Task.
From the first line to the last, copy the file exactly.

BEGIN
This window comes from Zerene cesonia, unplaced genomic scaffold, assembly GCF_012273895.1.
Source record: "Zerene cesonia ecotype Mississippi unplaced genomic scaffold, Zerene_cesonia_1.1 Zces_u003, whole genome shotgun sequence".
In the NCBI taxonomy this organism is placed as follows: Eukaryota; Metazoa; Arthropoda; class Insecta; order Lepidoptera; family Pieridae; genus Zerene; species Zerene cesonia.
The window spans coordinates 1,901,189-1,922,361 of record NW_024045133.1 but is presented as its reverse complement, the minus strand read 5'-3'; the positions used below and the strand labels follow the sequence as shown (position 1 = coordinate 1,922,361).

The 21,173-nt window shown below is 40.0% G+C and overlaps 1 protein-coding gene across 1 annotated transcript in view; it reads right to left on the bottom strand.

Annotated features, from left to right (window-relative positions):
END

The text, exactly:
This window comes from Zerene cesonia, unplaced genomic scaffold, assembly GCF_012273895.1.
Source record: "Zerene cesonia ecotype Mississippi unplaced genomic scaffold, Zerene_cesonia_1.1 Zces_u003, whole genome shotgun sequence".
In the NCBI taxonomy this organism is placed as follows: Eukaryota; Metazoa; Arthropoda; class Insecta; order Lepidoptera; family Pieridae; genus Zerene; species Zerene cesonia.
The window spans coordinates 1,901,189-1,922,361 of record NW_024045133.1 but is presented as its reverse complement, the minus strand read 5'-3'; the positions used below and the strand labels follow the sequence as shown (position 1 = coordinate 1,922,361).

The 21,173-nt window shown below is 40.0% G+C and overlaps 1 protein-coding gene across 1 annotated transcript in view; it reads right to left on the bottom strand.

Annotated features, from left to right (window-relative positions):